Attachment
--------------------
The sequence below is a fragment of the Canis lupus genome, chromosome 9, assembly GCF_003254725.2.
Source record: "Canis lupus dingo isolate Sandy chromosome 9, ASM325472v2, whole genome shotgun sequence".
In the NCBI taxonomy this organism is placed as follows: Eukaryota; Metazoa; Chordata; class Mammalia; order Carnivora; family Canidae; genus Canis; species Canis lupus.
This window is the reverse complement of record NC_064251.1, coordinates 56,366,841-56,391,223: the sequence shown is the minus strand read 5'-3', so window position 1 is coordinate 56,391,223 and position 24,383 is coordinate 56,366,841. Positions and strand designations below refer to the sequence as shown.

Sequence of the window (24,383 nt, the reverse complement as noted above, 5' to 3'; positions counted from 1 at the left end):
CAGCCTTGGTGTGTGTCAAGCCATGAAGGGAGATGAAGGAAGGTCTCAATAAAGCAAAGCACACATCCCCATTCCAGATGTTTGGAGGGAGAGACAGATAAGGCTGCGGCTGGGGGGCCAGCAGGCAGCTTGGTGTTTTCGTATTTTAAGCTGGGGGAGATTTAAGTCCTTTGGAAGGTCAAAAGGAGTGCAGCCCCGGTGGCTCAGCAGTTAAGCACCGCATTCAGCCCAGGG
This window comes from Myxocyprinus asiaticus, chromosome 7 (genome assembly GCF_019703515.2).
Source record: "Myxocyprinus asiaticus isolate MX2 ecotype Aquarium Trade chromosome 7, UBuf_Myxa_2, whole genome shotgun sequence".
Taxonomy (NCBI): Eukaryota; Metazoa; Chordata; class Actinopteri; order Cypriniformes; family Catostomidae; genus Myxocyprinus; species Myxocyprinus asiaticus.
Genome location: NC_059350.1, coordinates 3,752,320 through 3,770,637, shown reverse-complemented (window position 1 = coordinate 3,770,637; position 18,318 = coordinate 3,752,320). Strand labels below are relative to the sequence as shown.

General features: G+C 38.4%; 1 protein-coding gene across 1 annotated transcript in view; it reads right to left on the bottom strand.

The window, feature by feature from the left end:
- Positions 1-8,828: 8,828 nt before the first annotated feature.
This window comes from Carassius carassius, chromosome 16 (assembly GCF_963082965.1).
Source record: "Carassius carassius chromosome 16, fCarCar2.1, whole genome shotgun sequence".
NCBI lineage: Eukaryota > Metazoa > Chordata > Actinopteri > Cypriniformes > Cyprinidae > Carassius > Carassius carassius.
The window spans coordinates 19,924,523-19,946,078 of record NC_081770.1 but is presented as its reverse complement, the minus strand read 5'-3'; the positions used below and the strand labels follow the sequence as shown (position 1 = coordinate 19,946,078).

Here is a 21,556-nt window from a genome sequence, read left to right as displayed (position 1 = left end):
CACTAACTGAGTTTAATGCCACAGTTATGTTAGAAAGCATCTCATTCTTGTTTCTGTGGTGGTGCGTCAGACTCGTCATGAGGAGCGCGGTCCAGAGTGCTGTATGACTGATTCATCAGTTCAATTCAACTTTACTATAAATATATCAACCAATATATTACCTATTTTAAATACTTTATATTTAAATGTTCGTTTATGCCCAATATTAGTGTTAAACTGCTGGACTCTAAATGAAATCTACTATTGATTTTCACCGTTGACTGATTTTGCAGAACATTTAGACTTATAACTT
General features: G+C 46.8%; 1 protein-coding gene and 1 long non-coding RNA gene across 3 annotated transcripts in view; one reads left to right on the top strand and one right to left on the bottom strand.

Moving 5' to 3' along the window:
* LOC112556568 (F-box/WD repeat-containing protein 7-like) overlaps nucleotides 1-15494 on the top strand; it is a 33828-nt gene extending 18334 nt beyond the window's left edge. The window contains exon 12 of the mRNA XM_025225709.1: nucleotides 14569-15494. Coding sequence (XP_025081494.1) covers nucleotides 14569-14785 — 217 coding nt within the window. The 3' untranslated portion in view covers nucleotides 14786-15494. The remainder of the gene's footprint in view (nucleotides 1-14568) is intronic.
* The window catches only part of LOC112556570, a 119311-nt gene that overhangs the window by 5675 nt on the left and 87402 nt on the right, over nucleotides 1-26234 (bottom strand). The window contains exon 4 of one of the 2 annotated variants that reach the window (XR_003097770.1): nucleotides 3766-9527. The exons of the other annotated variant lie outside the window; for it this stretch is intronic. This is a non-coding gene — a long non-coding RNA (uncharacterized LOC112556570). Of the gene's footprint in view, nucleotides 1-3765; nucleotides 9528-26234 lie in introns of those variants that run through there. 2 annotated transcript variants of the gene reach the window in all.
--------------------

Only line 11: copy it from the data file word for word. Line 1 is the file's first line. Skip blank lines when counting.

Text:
General features: G+C 38.4%; 1 protein-coding gene across 1 annotated transcript in view; it reads right to left on the bottom strand.